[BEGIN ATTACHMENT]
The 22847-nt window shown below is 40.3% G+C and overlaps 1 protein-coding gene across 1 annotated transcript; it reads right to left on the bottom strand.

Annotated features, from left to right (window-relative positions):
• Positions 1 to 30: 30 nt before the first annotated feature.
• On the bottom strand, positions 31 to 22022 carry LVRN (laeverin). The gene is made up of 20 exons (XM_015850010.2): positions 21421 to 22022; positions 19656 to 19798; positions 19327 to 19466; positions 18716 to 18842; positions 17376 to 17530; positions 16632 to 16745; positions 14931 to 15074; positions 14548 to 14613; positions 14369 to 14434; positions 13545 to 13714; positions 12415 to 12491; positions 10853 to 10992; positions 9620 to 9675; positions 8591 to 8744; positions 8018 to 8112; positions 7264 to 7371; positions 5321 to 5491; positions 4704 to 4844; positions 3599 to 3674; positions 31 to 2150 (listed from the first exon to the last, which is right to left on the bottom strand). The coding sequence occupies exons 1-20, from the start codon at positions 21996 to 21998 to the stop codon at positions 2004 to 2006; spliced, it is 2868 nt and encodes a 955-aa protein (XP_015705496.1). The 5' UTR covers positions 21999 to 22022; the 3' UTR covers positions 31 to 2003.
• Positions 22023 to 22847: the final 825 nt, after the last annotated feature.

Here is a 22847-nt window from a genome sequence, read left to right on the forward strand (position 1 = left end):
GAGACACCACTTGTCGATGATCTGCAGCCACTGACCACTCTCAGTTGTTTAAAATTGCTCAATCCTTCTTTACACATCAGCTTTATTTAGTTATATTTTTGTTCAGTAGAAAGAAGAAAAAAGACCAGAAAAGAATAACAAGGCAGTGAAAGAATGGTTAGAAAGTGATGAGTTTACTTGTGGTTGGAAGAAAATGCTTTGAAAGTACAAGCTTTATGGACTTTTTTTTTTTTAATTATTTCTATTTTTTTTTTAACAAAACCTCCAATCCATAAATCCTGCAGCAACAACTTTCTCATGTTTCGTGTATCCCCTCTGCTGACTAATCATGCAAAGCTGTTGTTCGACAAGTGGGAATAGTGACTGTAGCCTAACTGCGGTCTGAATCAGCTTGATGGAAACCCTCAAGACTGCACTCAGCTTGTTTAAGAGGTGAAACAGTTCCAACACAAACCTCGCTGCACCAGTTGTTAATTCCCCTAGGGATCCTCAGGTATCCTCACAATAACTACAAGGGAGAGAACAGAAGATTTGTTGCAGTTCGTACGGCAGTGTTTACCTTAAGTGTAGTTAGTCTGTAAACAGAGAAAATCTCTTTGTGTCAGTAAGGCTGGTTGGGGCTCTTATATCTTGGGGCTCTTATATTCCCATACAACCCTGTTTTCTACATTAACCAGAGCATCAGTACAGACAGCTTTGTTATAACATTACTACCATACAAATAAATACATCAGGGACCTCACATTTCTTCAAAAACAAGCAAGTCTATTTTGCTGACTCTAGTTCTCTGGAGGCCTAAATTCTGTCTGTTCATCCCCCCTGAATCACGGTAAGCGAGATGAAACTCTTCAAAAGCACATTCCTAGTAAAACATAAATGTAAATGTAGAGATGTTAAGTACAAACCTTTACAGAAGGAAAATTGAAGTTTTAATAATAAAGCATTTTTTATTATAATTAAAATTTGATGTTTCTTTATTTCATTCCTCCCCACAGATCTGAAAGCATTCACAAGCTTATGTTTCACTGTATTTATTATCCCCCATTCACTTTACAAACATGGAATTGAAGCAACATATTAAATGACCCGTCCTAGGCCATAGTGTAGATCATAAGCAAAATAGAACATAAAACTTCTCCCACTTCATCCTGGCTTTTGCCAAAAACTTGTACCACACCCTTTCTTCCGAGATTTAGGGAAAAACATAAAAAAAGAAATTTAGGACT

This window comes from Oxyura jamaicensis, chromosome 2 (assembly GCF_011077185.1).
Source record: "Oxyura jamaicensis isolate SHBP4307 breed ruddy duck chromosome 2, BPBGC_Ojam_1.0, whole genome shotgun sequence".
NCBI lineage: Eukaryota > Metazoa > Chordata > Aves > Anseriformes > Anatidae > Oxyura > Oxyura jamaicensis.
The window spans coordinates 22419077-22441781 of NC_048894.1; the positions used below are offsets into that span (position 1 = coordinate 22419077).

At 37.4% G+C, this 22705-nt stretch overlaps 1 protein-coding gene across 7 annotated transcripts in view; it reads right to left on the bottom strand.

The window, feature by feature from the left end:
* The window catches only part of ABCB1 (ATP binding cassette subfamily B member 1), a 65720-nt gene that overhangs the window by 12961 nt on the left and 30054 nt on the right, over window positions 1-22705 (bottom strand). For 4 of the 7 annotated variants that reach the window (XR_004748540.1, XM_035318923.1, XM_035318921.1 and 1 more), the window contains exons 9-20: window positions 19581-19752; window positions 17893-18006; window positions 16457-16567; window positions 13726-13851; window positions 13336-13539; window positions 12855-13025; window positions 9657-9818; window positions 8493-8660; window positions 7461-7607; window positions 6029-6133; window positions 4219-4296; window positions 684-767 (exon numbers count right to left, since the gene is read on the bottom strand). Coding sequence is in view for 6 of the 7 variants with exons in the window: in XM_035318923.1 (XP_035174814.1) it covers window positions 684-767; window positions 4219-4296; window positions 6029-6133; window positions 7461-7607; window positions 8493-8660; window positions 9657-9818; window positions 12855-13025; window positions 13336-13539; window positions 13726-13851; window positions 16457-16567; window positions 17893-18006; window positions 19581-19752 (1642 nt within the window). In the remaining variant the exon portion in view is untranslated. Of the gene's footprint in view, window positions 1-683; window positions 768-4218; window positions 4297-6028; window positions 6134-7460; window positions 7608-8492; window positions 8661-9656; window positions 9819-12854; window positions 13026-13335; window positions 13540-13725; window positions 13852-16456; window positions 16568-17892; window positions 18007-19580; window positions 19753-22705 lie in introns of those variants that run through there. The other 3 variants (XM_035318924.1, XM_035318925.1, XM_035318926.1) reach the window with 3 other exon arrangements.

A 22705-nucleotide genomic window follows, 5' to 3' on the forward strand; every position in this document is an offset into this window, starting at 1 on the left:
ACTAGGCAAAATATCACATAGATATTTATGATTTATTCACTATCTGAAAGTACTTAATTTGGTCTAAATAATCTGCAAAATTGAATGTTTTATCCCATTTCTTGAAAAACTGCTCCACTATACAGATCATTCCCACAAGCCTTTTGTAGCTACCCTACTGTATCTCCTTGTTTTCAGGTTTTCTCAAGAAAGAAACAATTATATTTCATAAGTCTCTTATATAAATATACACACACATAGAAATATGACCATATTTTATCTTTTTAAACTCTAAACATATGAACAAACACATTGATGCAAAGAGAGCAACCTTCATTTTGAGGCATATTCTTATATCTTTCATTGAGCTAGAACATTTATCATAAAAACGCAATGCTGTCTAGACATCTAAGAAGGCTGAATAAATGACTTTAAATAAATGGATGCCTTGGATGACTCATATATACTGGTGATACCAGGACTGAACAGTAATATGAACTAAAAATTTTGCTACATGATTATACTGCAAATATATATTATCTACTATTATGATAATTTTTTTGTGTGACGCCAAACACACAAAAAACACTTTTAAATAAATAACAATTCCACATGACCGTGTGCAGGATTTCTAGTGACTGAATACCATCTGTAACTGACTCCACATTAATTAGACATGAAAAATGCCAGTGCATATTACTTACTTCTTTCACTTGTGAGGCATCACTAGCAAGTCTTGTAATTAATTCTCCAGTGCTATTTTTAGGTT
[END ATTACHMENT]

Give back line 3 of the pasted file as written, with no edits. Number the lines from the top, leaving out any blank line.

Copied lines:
• Positions 1 to 30: 30 nt before the first annotated feature.